Many of you will be reading this as you prepare for IBC. Some may even be reading it on the train/plane/ship to Amsterdam. I want to take a couple of minutes of your time to look at a last minute addition to IBC. It concerns IP, but trust me: this is good news so please do not stop reading just yet.
For very, very many years we have connected video over co-axial cables with BNC plugs on each end. Once upon a time it was analogue. Sometimes we even had to have a bundle of four identical cables for RGBS (red, green, blue and spare as a friend of mine used to call it).
When video moved to digital there was a short period when signals were sent in parallel and we had to mess about with multi-pin connectors, but very quickly someone came up with the idea of converting the digital video signal to a serial stream. That very clever person made two more brilliant decisions: first, to call video in digital form delivered serially the serial digital interface; and second to use co-ax cable and BNC connectors. We didn't even need to throw away our patch cords!
SDI became accepted as the global standard more or less instantly. We had total confidence that we could connect any output to any input with a standard BNC cable and it would work.
Now, for all sorts of very good reasons, we are moving away from SDI and moving to IP connectivity, as is used in any other computer application. And we have the same advantage: everyone understands about RJ45 connectors on twisted pair cable to carry ethernet streams.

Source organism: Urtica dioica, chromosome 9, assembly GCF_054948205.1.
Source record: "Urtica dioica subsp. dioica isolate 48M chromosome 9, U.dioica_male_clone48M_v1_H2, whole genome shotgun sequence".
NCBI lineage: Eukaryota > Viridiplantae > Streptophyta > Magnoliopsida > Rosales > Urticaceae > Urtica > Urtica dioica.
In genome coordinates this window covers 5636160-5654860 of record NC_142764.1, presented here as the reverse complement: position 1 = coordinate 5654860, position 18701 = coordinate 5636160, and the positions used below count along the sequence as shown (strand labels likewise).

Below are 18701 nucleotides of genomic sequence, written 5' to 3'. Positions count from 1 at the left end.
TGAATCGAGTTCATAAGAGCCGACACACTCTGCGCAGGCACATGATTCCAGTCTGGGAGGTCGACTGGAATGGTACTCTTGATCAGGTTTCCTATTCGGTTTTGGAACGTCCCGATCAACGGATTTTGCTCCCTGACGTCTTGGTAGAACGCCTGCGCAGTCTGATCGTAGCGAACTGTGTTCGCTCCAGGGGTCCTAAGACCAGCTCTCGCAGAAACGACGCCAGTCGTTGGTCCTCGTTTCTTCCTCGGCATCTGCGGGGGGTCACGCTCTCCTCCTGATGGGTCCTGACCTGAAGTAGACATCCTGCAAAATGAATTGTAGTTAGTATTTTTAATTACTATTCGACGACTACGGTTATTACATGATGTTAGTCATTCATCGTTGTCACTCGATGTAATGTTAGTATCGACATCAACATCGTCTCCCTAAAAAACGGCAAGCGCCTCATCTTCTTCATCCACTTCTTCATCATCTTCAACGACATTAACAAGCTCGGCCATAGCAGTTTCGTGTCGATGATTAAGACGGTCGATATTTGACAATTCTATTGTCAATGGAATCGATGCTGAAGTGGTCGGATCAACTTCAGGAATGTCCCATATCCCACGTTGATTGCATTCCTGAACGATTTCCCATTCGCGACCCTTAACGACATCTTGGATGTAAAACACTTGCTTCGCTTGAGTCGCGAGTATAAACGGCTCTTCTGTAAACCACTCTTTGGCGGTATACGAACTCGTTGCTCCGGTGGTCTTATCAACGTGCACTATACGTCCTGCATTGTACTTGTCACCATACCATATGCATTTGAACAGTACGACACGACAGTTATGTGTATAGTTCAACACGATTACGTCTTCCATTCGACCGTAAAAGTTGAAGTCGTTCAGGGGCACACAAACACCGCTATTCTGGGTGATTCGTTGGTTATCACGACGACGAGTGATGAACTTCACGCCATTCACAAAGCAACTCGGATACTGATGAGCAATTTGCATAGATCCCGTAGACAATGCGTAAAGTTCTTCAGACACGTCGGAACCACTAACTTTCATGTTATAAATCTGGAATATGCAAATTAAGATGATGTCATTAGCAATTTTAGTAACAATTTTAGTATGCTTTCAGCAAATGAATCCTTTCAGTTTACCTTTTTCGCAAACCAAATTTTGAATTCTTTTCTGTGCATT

But just because we can pick up any cable and plug it in does not mean that we have universal plug and play, the way we did with SDI. In fact we absolutely definitely do not have plug and play, because we have moved from a simple, dedicated, realtime interface standard to the need to piggy-back broadcast standard stuff onto IT transport layers.
30 years ago I spent a lot of time working with what was then called the "OSI seven-layer model" for computer-to-computer interfacing. Back then there were days at a time when I could remember what the seven layers were. But critically, the model abstracts the transport layer from the application layer. In other words, devices at both ends of the ethernet cable understand the ones and zeros the other is saying, but only know what to do with them if the right application is in place.
What broadcast needs, therefore, is some standardisation of the top layer of the OSI model, the application layer. Only then will, say, a production switcher understand the data stream that a character generator is sending it.